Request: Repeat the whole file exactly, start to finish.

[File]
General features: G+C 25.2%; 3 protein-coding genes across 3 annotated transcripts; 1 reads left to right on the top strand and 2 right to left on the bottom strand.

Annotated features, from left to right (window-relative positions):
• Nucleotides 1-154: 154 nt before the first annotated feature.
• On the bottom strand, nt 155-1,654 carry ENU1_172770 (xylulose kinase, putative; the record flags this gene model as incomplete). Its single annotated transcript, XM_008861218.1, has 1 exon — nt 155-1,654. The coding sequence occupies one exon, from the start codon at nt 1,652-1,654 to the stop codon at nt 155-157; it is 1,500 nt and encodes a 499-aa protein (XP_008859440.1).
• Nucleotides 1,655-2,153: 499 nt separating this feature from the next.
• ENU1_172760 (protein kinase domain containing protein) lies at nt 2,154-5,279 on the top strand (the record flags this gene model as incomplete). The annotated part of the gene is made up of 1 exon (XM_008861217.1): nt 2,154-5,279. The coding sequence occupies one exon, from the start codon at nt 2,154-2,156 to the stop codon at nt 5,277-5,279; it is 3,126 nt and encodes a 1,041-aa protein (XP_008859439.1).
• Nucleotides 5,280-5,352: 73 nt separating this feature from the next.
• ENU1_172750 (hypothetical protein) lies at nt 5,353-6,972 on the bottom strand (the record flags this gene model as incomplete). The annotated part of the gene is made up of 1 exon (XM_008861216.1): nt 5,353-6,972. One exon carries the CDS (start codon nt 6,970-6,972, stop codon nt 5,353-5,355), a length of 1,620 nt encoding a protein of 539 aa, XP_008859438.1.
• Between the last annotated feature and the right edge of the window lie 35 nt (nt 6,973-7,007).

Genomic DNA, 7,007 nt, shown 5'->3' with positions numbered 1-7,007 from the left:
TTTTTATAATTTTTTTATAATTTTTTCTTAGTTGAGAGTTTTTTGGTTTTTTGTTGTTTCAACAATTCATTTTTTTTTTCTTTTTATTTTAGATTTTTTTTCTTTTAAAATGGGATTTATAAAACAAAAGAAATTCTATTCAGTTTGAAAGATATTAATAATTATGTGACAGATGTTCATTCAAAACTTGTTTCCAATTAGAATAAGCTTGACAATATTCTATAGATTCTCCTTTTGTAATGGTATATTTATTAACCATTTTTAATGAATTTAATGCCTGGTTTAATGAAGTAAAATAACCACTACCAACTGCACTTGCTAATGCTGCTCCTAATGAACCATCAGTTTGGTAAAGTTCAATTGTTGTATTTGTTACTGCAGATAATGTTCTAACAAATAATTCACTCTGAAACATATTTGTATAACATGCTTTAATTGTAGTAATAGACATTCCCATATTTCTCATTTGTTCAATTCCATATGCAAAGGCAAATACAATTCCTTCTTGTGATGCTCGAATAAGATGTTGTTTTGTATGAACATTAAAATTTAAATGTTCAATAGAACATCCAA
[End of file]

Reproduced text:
General features: G+C 25.2%; 3 protein-coding genes across 3 annotated transcripts; 1 reads left to right on the top strand and 2 right to left on the bottom strand.

Annotated features, from left to right (window-relative positions):
• Nucleotides 1-154: 154 nt before the first annotated feature.
• On the bottom strand, nt 155-1,654 carry ENU1_172770 (xylulose kinase, putative; the record flags this gene model as incomplete). Its single annotated transcript, XM_008861218.1, has 1 exon — nt 155-1,654. The coding sequence occupies one exon, from the start codon at nt 1,652-1,654 to the stop codon at nt 155-157; it is 1,500 nt and encodes a 499-aa protein (XP_008859440.1).
• Nucleotides 1,655-2,153: 499 nt separating this feature from the next.
• ENU1_172760 (protein kinase domain containing protein) lies at nt 2,154-5,279 on the top strand (the record flags this gene model as incomplete). The annotated part of the gene is made up of 1 exon (XM_008861217.1): nt 2,154-5,279. The coding sequence occupies one exon, from the start codon at nt 2,154-2,156 to the stop codon at nt 5,277-5,279; it is 3,126 nt and encodes a 1,041-aa protein (XP_008859439.1).
• Nucleotides 5,280-5,352: 73 nt separating this feature from the next.
• ENU1_172750 (hypothetical protein) lies at nt 5,353-6,972 on the bottom strand (the record flags this gene model as incomplete). The annotated part of the gene is made up of 1 exon (XM_008861216.1): nt 5,353-6,972. One exon carries the CDS (start codon nt 6,970-6,972, stop codon nt 5,353-5,355), a length of 1,620 nt encoding a protein of 539 aa, XP_008859438.1.
• Between the last annotated feature and the right edge of the window lie 35 nt (nt 6,973-7,007).

Genomic DNA, 7,007 nt, shown 5'->3' with positions numbered 1-7,007 from the left:
TTTTTATAATTTTTTTATAATTTTTTCTTAGTTGAGAGTTTTTTGGTTTTTTGTTGTTTCAACAATTCATTTTTTTTTTCTTTTTATTTTAGATTTTTTTTCTTTTAAAATGGGATTTATAAAACAAAAGAAATTCTATTCAGTTTGAAAGATATTAATAATTATGTGACAGATGTTCATTCAAAACTTGTTTCCAATTAGAATAAGCTTGACAATATTCTATAGATTCTCCTTTTGTAATGGTATATTTATTAACCATTTTTAATGAATTTAATGCCTGGTTTAATGAAGTAAAATAACCACTACCAACTGCACTTGCTAATGCTGCTCCTAATGAACCATCAGTTTGGTAAAGTTCAATTGTTGTATTTGTTACTGCAGATAATGTTCTAACAAATAATTCACTCTGAAACATATTTGTATAACATGCTTTAATTGTAGTAATAGACATTCCCATATTTCTCATTTGTTCAATTCCATATGCAAAGGCAAATACAATTCCTTCTTGTGATGCTCGAATAAGATGTTGTTTTGTATGAACATTAAAATTTAAATGTTCAATAGAACATCCAA